Latency in the step-down avoidance task was decreased 10 minutes after recovery from isoflurane anesthesia, whereas it recovered to the control level 2 hours after isoflurane anesthesia. The expressions of BDNF and TrkB in the hippocampus were decreased immediately after isoflurane anesthesia but were increased 2 hours after isoflurane anesthesia.
In this study, isoflurane anesthesia induced transient anterograde amnesia, and the expressions of BDNF and TrkB in the hippocampus might be involved in the underlying mechanisms of this transient anterograde amnesia.
Preview · Article · Mar 2013 · Journal of Korean Neurosurgical Society
[Show abstract][Hide abstract] ABSTRACT: Post‑traumatic stress disorder (PTSD) is an anxiety disorder triggered by life‑threatening events that cause intense fear. Exercise is known to have protective effects on neuropsychiatric diseases. The present study investigated whether treadmill exercise during pregnancy reduced or alleviated symptoms of PTSD in maternal rats. To induce predator stress in pregnant rats, rats were exposed to a hunting dog in an enclosed room. Exposure time was three 10‑min daily sessions separated by 1 h, starting at week 1 of pregnancy until delivery. Pregnant rats in the exercise group were forced to run on a treadmill for 30 min once a day, starting one week following pregnancy until delivery. Rats receiving predator stress during pregnancy exhibited PTSD anxiety‑like behaviors following delivery. Expression of 5‑hydroxytryptamine (5‑HT) and its synthesizing enzyme tryptophan hydroxylase (TPH) in the dorsal raphe was increased compared with unstressed rats. Expression of c‑Fos and neuronal nitric oxide synthases (nNOS) in the hypothalamus and locus coeruleus were higher in the rats receiving stress during pregnancy compared with unstressed rats. By contrast, treadmill exercise during pregnancy ameliorated anxiety‑like behaviors and reduced the expression of 5‑HT, TPH, c‑Fos and nNOS in the PTSD maternal rats. The results of the present study indicate that exercise during pregnancy is suitable for use as a therapeutic strategy to reduce anxiety‑related disorders, including PTSD.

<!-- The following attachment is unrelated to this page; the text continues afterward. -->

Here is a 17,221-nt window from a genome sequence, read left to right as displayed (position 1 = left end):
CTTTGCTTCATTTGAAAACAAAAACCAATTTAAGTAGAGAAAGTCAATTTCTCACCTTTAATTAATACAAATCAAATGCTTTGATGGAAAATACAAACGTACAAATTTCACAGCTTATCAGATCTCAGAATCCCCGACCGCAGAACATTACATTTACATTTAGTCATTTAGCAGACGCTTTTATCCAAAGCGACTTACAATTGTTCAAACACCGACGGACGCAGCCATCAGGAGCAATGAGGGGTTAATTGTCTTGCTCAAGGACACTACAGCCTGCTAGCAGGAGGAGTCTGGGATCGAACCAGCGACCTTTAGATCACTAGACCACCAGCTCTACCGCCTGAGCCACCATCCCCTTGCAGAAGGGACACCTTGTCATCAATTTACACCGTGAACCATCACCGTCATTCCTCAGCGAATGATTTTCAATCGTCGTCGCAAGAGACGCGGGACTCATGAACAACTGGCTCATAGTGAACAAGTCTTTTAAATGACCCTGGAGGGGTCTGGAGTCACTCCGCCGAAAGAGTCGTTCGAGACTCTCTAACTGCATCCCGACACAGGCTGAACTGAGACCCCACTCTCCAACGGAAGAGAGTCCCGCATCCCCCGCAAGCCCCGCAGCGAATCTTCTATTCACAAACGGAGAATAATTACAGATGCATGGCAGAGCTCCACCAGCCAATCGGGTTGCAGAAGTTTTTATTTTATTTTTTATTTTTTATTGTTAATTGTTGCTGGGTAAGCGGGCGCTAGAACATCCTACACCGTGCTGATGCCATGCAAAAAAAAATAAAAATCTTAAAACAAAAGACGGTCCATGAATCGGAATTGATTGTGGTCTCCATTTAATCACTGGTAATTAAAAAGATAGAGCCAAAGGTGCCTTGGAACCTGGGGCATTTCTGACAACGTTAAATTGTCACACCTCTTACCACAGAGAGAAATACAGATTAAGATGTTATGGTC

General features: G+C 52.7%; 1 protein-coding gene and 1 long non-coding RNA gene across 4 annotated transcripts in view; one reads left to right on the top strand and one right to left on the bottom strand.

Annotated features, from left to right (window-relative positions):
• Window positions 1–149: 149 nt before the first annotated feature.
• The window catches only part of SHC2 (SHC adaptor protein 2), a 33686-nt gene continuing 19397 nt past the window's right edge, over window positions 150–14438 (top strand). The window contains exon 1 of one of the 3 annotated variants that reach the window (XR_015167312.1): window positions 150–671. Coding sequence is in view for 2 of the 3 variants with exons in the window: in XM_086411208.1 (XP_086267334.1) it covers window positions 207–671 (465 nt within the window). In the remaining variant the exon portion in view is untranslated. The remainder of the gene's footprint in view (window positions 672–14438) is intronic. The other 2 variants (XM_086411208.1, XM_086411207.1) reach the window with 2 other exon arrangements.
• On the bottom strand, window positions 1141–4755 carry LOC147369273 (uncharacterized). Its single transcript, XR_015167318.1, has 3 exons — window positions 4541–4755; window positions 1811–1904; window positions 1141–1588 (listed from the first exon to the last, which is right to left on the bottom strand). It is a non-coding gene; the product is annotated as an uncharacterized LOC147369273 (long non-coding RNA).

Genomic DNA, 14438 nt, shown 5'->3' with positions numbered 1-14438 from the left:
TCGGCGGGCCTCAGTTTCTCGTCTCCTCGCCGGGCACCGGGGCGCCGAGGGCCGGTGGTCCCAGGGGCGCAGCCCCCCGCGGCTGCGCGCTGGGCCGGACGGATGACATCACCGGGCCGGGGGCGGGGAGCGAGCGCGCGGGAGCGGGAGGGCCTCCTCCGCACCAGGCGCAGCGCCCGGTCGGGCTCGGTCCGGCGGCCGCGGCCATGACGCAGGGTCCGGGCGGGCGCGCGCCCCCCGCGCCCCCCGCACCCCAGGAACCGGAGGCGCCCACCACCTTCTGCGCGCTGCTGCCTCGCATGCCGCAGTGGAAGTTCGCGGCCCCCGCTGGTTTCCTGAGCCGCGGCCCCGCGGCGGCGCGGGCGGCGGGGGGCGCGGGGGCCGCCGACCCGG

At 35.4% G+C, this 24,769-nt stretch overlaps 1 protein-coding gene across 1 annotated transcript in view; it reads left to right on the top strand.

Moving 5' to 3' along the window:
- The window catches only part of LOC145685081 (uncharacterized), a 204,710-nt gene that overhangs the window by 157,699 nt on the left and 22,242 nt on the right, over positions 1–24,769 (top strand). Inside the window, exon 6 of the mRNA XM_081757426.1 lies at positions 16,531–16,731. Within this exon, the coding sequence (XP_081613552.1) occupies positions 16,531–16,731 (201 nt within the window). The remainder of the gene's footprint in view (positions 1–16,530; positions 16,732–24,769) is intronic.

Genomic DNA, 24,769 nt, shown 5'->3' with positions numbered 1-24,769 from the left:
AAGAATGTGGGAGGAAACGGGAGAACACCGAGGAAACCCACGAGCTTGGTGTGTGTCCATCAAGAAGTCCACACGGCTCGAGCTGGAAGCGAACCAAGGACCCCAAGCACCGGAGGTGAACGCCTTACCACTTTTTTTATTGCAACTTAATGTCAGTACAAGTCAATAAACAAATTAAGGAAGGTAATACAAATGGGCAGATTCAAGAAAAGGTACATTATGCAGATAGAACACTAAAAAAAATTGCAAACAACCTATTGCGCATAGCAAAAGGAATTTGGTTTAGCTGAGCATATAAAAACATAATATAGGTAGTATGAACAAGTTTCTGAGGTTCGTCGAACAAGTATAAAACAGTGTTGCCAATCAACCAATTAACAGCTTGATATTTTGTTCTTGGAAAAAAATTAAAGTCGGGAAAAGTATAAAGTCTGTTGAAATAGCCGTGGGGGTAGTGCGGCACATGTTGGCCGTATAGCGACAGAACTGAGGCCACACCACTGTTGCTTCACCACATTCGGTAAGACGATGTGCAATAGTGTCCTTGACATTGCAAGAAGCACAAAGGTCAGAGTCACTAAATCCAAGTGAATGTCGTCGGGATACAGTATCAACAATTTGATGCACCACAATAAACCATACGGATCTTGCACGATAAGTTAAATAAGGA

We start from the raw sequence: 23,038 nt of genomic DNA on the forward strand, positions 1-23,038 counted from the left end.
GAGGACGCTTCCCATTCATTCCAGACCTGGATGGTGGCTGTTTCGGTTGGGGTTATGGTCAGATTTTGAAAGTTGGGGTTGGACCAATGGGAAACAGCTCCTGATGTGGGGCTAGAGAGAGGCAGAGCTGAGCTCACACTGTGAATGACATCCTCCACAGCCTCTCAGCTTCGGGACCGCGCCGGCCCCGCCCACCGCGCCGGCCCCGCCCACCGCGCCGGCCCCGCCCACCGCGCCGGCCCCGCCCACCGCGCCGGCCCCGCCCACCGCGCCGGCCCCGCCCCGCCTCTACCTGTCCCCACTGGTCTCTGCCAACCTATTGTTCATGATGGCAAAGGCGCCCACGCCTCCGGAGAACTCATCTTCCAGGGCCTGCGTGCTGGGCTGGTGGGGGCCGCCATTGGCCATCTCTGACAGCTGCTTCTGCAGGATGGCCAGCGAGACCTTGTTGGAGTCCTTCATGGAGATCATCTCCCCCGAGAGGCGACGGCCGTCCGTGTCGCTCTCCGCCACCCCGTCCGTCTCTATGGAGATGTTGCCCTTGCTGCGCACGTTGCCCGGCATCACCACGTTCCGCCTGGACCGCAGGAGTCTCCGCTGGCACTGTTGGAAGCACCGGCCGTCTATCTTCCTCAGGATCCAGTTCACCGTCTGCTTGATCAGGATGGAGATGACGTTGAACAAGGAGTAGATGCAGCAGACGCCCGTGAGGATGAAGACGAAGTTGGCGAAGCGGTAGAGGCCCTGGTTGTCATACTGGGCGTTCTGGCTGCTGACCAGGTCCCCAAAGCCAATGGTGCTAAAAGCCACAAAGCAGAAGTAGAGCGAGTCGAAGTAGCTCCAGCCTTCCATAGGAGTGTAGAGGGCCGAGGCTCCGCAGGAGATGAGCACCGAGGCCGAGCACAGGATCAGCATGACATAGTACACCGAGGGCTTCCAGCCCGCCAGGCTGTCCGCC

Full-text · Article · Nov 2012 · Molecular Medicine Reports
[Show abstract][Hide abstract] ABSTRACT: Aims: